Brazil's Lula: new minister no Amazon destroyer
BRASILIA (Reuters) - Brazil's President Luiz Inacio Lula da Silva said on Tuesday that his new environment minister would not foster Amazon destruction but that the world's largest rain forest couldn't become a sanctuary for mankind.
Carlos Minc, who took office as environment minister on Tuesday, was not the "logger of the Amazon" that critics had made him out to be, Lula said during the swearing-in ceremony.
"To prove he is not against the Amazon, he came dressed in green," Lula said in reference to a loud tie and informal vest Minc was wearing.
Environmental groups expressed concern this month when Marina Silva, who was seen as a guardian of the Amazon, stepped down as environment minister citing inability to carry out her agenda.
Silva had been increasingly isolated in her opposition to big infrastructure projects such as planned hydroelectric plants in the Amazon and had repeatedly clashed with big agricultural interests blamed for destroying the forest.
Lula tried to downplay such concerns, saying Marina was not leaving because she was a conservationist nor was Minc taking over because he wanted more development.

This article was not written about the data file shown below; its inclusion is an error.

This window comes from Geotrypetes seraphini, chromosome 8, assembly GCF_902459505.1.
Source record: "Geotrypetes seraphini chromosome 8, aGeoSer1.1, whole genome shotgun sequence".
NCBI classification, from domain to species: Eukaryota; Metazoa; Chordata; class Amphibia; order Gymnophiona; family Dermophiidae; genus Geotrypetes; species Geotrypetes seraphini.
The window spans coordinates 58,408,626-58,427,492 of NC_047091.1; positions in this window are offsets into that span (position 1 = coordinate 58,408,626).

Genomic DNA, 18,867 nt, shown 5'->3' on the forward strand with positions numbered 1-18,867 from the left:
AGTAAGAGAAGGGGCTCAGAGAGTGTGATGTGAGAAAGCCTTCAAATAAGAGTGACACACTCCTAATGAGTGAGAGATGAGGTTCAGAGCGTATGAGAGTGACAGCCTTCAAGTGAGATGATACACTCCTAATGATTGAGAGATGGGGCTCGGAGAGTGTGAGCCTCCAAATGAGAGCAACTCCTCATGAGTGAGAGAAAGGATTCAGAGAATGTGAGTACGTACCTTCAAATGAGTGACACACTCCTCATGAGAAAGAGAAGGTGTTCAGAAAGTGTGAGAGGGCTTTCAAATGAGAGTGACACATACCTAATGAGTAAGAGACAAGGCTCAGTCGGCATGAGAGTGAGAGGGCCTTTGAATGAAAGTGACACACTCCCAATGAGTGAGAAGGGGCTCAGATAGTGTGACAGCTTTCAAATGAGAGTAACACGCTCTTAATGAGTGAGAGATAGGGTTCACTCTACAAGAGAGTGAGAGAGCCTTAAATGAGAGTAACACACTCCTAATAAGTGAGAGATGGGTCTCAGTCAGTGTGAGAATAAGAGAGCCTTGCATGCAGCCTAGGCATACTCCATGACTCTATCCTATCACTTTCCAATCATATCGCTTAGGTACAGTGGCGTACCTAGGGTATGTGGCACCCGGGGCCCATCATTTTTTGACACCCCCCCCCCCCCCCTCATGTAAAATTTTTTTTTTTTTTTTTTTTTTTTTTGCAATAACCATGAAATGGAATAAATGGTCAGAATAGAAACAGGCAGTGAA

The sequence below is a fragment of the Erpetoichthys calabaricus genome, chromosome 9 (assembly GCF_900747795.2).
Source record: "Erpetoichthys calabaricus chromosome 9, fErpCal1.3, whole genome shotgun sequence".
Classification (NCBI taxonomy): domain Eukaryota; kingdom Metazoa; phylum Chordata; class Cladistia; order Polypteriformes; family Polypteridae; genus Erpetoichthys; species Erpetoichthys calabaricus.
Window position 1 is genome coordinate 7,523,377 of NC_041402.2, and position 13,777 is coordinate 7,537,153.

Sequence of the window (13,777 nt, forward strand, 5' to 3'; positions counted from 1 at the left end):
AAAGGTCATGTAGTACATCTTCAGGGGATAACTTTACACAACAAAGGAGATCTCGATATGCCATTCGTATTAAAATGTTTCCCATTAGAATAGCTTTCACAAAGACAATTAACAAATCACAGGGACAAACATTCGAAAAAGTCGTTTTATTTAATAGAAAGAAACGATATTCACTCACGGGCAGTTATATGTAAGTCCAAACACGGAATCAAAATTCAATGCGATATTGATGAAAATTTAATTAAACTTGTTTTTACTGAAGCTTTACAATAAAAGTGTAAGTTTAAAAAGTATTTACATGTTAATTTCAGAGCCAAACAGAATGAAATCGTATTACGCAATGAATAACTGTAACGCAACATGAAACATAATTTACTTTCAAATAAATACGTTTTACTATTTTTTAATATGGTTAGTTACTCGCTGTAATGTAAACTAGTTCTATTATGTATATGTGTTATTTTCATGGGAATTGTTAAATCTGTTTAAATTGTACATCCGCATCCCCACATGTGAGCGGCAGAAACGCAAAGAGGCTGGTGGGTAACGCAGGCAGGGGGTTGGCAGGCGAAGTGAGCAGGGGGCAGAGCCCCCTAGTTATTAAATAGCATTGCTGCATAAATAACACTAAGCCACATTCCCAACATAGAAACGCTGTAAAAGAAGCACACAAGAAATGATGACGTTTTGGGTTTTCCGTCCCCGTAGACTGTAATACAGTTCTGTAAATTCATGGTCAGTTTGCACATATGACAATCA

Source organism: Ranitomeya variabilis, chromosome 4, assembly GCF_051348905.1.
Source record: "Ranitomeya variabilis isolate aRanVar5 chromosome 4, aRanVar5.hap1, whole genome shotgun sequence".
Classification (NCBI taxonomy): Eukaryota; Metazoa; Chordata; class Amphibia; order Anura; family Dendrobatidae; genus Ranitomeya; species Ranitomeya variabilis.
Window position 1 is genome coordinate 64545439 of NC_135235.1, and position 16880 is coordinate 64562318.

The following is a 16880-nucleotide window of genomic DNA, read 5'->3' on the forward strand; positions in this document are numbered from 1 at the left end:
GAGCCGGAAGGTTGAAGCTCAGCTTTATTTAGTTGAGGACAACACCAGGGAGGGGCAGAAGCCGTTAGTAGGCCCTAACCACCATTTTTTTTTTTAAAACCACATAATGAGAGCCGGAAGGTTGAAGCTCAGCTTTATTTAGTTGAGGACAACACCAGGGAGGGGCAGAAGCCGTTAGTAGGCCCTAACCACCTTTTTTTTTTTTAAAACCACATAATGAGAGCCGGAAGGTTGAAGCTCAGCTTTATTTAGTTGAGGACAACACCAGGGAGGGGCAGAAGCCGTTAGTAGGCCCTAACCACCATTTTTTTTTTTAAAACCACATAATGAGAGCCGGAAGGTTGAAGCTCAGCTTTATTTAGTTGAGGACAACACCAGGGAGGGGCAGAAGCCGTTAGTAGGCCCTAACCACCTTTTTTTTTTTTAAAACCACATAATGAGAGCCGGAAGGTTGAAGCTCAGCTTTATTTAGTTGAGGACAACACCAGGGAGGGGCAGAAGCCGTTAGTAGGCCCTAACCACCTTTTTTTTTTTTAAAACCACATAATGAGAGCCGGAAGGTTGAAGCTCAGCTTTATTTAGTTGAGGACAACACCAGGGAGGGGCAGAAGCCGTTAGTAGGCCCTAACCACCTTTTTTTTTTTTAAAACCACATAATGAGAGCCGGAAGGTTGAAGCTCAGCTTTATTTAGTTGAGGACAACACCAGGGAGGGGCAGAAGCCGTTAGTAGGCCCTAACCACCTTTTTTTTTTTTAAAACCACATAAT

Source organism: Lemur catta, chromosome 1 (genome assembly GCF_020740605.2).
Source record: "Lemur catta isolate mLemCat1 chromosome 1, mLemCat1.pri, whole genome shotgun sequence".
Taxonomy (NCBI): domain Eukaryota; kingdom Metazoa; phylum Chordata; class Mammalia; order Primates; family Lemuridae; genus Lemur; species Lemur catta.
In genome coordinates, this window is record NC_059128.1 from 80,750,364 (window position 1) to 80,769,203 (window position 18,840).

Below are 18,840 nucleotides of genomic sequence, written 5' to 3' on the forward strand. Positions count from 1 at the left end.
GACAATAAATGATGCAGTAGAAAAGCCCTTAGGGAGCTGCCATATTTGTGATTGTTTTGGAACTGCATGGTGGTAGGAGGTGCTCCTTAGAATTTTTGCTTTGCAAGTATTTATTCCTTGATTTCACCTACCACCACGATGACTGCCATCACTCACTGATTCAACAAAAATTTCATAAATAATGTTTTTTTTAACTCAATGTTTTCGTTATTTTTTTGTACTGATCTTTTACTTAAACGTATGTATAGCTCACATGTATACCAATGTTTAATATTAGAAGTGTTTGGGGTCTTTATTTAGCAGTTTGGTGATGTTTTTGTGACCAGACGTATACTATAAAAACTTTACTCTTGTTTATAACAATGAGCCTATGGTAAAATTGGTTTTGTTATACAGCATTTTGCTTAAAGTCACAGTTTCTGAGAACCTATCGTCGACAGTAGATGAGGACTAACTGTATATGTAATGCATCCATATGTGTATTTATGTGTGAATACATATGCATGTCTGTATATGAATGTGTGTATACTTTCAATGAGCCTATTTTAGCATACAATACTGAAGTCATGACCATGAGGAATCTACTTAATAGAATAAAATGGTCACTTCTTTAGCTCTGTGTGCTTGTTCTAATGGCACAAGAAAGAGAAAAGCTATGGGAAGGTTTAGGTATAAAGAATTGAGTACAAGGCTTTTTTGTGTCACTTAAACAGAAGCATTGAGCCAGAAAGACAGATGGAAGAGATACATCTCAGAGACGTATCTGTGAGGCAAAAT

"Neither of those versions are true," said Lula.
"No minister can break the law, much less those who want to cut down trees," the president said.
Minc, a founder of the Green Party in Brazil, is viewed with suspicion by some conservationists because he presided over a speeding up of environmental licenses in his most recent job as Rio de Janeiro's state environment chief.
Lula said he was against development at any cost but that the Amazon couldn't be turned into an off-limits reserve either.
"It can't be that some people want to turn parts of Brazil into a sanctuary of humanity," he said.
Countries that had already chopped down their forests and were among the worst polluters should not be giving Brazil environmental advice, he said.
"I see the world talking about the Amazon as if it belonged to the world and not to Brazil," Lula said
"They don't talk about the deforestation they already did in their countries," he said.
(Reporting by Raymond Colitt; editing by Stuart Grudgings and Sandra Maler)